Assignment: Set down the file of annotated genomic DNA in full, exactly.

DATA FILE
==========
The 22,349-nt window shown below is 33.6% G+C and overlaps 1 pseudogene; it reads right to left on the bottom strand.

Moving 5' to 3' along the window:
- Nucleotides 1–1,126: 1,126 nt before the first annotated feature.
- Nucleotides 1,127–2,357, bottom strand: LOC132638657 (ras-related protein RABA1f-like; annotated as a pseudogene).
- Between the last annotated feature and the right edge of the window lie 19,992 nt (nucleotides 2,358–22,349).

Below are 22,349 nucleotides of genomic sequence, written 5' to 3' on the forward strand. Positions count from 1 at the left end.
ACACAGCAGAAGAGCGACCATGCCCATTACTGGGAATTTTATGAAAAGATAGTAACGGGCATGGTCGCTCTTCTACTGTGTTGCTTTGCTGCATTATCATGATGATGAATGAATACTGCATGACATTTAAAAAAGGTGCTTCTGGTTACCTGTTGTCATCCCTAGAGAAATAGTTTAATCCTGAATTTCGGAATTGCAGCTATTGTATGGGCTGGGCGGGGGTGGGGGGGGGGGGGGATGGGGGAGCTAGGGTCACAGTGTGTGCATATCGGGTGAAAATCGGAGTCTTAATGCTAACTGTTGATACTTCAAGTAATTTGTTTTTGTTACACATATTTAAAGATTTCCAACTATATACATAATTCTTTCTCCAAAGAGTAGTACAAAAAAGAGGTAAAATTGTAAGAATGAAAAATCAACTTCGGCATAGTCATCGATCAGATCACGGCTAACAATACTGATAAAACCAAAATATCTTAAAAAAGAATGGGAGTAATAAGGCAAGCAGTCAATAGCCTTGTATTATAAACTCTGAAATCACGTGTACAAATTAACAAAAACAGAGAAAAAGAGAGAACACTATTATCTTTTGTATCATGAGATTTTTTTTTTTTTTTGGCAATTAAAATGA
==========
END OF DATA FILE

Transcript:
The 22,349-nt window shown below is 33.6% G+C and overlaps 1 pseudogene; it reads right to left on the bottom strand.

Moving 5' to 3' along the window:
- Nucleotides 1–1,126: 1,126 nt before the first annotated feature.
- Nucleotides 1,127–2,357, bottom strand: LOC132638657 (ras-related protein RABA1f-like; annotated as a pseudogene).
- Between the last annotated feature and the right edge of the window lie 19,992 nt (nucleotides 2,358–22,349).

Below are 22,349 nucleotides of genomic sequence, written 5' to 3' on the forward strand. Positions count from 1 at the left end.
ACACAGCAGAAGAGCGACCATGCCCATTACTGGGAATTTTATGAAAAGATAGTAACGGGCATGGTCGCTCTTCTACTGTGTTGCTTTGCTGCATTATCATGATGATGAATGAATACTGCATGACATTTAAAAAAGGTGCTTCTGGTTACCTGTTGTCATCCCTAGAGAAATAGTTTAATCCTGAATTTCGGAATTGCAGCTATTGTATGGGCTGGGCGGGGGTGGGGGGGGGGGGGGATGGGGGAGCTAGGGTCACAGTGTGTGCATATCGGGTGAAAATCGGAGTCTTAATGCTAACTGTTGATACTTCAAGTAATTTGTTTTTGTTACACATATTTAAAGATTTCCAACTATATACATAATTCTTTCTCCAAAGAGTAGTACAAAAAAGAGGTAAAATTGTAAGAATGAAAAATCAACTTCGGCATAGTCATCGATCAGATCACGGCTAACAATACTGATAAAACCAAAATATCTTAAAAAAGAATGGGAGTAATAAGGCAAGCAGTCAATAGCCTTGTATTATAAACTCTGAAATCACGTGTACAAATTAACAAAAACAGAGAAAAAGAGAGAACACTATTATCTTTTGTATCATGAGATTTTTTTTTTTTTTTGGCAATTAAAATGA